For more than two decades, the problem of allocating the costs of long tail claims – such as environmental and asbestos claims – among multiple insurance carriers has generally been resolved in one of two ways. Courts in many states, such as Illinois and California, have adopted the “all sums” or “joint and several” method of allocation, which permits the policyholder to seek full coverage for any claim under any triggered policy, leaving it to that single insurance carrier to collect contributions from other carriers whose policies are also triggered by that claim. Other courts, such as in New Jersey and Connecticut, have adopted “pro rata” allocation, dividing responsibility for the costs of long tail claims among the carriers with triggered policies. Pro rata allocation is often viewed as less favorable to policyholders who, to varying degrees depending upon the jurisdiction, may be required to share in the allocation of costs.
Last week, New York’s highest court ruled in favor of policyholders, holding that when policies contain or incorporate a “non-cumulation,” “anti-stacking” or “prior insurance” provision, the “all sums” method of allocation must be applied. In concluding that “all sums” allocation was appropriate for the coverage for asbestos personal injury claims in In the Matter of Viking Pump, Inc. and Warren Pumps, LLC, Insurance Appeals (May 3, 2016), the Court of Appeals focused on the plain meaning of the policy language involved in the case. Non-cumulation, anti-stacking and prior insurance clauses provide that, if an occurrence occurs partly before and partly within the policy period, the coverage shall be reduced by amounts due from or paid under such prior insurance. Some excess policies in Viking Pump also provided that “in the event that personal injury or property damage arising out of an occurrence covered hereunder is continuing at the time of termination of this Policy the Company will continue to protect the [Insured] for liability in respect of such personal injury or property damage without payment of additional premium.” The Court of Appeals simply could not reconcile the plain meaning of such terms with pro rata allocation. Noting that the carriers’ expert conceded that non-cumulation clauses were inconsistent with pro rata allocation and that jurisdictions applying pro rata allocation have held that non-cumulation clauses are unenforceable once a court has determined that a loss is to be shared among sequential insurers on a pro rata basis, the Court of Appeals refused to construe the policies in such a way as to make such provisions mere surplusage. The Court concluded that such non-cumulation, anti-stacking and prior insurance provisions evidenced a clear and unambiguous intent by the insurers to use “all sums” allocation.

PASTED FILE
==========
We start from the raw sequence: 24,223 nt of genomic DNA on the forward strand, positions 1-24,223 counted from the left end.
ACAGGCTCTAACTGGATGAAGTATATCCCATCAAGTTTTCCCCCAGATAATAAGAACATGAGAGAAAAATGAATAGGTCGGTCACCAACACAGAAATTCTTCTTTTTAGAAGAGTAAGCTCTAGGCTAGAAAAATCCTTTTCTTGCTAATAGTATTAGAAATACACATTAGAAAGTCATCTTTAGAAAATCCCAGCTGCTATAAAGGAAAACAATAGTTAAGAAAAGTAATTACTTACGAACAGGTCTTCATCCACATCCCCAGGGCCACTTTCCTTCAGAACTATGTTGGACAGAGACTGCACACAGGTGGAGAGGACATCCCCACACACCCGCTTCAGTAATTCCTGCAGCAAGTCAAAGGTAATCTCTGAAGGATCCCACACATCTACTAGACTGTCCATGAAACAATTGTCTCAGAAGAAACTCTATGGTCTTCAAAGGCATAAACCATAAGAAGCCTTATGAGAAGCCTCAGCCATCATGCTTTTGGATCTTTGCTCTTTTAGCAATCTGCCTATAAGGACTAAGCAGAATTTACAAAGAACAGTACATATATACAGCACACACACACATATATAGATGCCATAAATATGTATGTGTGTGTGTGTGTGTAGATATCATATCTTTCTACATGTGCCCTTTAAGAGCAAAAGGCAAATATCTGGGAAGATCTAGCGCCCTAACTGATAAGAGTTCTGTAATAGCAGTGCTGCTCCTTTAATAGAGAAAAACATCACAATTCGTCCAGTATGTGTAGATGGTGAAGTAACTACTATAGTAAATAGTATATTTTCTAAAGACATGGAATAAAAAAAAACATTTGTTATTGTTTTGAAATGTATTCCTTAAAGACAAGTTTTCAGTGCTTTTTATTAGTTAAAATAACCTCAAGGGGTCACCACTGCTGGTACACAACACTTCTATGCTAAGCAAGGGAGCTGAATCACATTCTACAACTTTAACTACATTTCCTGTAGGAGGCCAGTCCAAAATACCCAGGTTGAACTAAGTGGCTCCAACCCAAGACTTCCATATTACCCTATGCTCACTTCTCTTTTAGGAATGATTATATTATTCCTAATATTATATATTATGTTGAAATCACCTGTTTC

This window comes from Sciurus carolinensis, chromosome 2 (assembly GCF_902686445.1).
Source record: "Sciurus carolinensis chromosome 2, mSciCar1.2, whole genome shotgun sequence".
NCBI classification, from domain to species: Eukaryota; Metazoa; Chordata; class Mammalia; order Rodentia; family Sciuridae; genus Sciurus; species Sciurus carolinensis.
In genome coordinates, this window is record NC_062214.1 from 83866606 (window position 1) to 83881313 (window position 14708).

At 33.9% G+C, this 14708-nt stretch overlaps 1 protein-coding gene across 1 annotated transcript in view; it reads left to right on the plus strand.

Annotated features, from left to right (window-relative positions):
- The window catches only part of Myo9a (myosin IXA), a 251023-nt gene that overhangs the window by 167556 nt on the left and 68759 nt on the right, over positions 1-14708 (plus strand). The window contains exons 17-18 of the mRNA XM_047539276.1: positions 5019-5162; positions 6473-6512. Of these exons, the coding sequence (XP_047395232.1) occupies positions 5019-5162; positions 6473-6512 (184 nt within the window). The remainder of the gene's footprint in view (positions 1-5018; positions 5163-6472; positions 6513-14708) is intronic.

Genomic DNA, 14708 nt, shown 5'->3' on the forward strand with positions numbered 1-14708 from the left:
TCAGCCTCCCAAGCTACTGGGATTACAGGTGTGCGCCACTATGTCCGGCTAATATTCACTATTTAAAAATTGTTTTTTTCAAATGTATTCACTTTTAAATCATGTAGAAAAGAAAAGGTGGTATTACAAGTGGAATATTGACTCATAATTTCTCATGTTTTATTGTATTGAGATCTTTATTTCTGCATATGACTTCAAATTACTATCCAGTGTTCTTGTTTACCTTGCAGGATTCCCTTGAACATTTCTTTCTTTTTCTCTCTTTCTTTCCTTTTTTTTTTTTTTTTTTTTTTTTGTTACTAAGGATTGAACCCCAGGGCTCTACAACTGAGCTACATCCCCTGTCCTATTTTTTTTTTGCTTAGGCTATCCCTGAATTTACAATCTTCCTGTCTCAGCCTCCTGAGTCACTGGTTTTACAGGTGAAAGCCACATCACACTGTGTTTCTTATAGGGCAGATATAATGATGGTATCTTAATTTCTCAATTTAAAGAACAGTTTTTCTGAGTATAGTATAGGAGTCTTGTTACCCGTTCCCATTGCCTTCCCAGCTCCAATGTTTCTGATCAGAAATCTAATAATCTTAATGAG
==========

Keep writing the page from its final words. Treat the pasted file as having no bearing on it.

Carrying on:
In its decision, the Court rejected the notion that New York had adopted a blanket rule for application of “pro rata” allocation of long-tail claims in Consolidated Edison Co. of N.Y. v. Allstate Ins. Co., 774 N.E.2d 687(N.Y. 2002). Although acknowledging that at least some policies involved in Consolidated Edison contained non-cumulation clauses, the Court suggested that Consolidated Edison, which does not address non-cumulation clauses, was properly decided based upon the arguments presented in that case. Indeed the Court of Appeals notes that the Consolidated Edison decision itself recognizes that “’different policy language’ might compel all sums allocation.”
Having concluded that “all sums” was the appropriate allocation method, the Court of Appeals next addressed the type of exhaustion to be applied. The excess carriers had argued for “horizontal exhaustion,” which requires that all lower level policies across all triggered policy periods be exhausted before the next layer of insurance can be called upon for coverage. By contrast, “vertical exhaustion” requires the exhaustion of only those policies directly underlying the policy that is being called upon for coverage. The Viking Pump Court concluded that vertical exhaustion is conceptually consistent with an “all sums” allocation, permitting the policyholder to seek coverage through the layers of insurance available for a specific year. The Court reasoned that the language of an excess policy ties its attachment only to the specific underlying policies in effect during the same policy period as the applicable excess policy and therefore, absent policy language suggesting a contrary intent, the excess policies are triggered by vertical exhaustion - exhaustion of the underlying available coverage within the same policy period.
The Viking Pump decision holds out the hope for policyholders that other courts will follow New York’s example and apply “all sums” to policies with non-cumulation, anti-stacking or prior insurance provisions, even in jurisdictions that have previously issued rulings adopting “pro rata” allocation. Policyholders with occurrence-based policies that could potentially respond to long-tail claims should carefully review their policies for provisions supportive of “all sums” allocation when seeking coverage and before entering into cost-sharing agreements with insurance carriers.